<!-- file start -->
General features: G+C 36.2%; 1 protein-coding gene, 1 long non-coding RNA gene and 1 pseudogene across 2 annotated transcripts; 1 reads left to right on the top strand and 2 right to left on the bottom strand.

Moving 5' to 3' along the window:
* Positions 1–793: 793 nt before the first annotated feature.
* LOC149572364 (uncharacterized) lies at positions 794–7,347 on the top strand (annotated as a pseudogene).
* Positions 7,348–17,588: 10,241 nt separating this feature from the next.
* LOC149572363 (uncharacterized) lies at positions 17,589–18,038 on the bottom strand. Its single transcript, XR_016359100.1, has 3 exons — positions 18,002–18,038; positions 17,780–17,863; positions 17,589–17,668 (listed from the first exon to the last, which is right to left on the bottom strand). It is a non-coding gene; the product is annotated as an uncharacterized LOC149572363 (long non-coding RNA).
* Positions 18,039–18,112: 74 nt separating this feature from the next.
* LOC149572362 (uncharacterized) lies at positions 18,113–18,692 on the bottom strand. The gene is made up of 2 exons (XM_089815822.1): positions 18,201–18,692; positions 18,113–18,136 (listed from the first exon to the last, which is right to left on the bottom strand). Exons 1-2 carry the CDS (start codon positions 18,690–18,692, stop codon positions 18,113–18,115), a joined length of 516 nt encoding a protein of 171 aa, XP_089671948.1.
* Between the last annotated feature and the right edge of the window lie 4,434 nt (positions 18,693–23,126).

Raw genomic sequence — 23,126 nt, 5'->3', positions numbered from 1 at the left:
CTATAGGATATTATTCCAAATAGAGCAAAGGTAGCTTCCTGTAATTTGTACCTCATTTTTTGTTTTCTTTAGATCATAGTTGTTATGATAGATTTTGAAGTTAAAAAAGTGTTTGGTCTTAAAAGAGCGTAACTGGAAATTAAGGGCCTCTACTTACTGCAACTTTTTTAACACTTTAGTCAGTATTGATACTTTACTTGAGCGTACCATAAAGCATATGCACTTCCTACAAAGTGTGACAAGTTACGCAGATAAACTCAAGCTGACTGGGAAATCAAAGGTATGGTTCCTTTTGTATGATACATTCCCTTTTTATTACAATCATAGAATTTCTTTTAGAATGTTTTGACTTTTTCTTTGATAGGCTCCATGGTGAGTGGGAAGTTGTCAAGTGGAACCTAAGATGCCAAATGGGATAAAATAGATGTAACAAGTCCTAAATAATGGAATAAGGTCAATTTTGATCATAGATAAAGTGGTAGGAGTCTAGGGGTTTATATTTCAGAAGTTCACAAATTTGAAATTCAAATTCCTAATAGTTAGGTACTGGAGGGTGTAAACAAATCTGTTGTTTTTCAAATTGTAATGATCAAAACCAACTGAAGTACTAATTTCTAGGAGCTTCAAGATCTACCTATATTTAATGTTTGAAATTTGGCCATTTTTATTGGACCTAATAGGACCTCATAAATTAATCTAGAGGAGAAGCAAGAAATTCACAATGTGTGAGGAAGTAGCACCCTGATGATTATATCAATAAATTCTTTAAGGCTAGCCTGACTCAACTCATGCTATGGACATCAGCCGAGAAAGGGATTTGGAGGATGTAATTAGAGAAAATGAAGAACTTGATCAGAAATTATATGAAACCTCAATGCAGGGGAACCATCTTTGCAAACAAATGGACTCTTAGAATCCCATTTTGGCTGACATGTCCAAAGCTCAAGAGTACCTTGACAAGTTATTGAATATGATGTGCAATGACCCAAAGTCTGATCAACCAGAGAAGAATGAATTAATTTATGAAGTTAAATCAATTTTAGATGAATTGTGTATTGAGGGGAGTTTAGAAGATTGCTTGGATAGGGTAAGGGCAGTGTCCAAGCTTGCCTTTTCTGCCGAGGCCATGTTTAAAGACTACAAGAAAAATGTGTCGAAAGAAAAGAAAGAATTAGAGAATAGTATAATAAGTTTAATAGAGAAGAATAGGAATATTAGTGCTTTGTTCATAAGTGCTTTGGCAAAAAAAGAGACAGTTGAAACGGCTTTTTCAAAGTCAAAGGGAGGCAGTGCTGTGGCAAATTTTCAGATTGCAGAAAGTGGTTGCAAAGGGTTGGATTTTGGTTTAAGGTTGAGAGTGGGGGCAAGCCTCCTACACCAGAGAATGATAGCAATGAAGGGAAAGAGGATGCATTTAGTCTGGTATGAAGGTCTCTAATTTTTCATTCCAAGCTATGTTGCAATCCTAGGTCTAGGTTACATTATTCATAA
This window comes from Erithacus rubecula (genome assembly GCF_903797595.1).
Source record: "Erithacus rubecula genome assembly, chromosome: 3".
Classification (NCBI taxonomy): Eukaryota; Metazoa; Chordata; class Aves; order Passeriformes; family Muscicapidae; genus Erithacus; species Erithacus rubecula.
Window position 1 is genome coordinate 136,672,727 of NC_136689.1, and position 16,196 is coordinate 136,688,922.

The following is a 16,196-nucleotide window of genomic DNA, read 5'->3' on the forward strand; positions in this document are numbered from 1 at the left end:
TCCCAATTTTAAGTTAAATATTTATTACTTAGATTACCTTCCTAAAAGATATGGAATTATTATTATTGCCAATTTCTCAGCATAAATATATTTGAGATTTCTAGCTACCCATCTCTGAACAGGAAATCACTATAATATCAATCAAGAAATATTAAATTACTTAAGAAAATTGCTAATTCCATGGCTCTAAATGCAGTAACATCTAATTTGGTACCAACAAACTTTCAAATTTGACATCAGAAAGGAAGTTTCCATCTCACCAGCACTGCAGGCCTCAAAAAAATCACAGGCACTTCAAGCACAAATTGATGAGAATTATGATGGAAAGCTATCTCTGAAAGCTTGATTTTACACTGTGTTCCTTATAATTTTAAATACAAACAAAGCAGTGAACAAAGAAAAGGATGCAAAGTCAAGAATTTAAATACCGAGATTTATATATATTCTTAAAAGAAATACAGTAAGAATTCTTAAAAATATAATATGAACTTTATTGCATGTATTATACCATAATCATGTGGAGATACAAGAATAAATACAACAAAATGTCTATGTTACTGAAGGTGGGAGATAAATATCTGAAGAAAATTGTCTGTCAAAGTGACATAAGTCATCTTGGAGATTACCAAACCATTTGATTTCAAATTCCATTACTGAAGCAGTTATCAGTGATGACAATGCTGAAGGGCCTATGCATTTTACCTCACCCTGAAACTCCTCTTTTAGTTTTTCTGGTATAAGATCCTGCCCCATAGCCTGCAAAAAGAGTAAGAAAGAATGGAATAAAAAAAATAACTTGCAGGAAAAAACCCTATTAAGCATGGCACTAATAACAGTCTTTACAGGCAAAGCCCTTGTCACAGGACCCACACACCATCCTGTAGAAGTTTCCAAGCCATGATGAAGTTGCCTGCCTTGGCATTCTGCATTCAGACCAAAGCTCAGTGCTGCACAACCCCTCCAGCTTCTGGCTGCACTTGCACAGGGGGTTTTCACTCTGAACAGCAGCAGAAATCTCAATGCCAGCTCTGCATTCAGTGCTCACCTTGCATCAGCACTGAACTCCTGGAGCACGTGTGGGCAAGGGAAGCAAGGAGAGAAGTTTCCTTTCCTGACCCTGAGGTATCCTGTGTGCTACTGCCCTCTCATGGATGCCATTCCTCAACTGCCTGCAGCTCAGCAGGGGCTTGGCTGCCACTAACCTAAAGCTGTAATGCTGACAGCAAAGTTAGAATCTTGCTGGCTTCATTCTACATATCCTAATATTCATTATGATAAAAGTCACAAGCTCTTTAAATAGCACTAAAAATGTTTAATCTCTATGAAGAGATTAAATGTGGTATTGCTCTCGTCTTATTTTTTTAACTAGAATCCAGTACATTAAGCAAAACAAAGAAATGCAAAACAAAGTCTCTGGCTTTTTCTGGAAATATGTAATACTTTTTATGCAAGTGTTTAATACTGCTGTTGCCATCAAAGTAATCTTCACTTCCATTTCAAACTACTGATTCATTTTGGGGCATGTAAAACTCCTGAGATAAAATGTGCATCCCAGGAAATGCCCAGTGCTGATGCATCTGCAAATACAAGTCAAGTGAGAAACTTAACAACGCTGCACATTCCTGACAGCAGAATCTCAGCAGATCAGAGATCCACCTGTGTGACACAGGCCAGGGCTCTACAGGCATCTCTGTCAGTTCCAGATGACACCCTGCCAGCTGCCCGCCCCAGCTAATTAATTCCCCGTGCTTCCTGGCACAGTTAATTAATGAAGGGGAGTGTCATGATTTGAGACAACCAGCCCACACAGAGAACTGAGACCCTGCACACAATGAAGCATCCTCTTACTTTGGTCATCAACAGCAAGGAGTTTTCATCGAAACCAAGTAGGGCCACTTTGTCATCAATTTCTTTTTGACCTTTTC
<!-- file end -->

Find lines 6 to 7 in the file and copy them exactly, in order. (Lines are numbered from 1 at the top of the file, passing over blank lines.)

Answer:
* LOC149572363 (uncharacterized) lies at positions 17,589–18,038 on the bottom strand. Its single transcript, XR_016359100.1, has 3 exons — positions 18,002–18,038; positions 17,780–17,863; positions 17,589–17,668 (listed from the first exon to the last, which is right to left on the bottom strand). It is a non-coding gene; the product is annotated as an uncharacterized LOC149572363 (long non-coding RNA).
* Positions 18,039–18,112: 74 nt separating this feature from the next.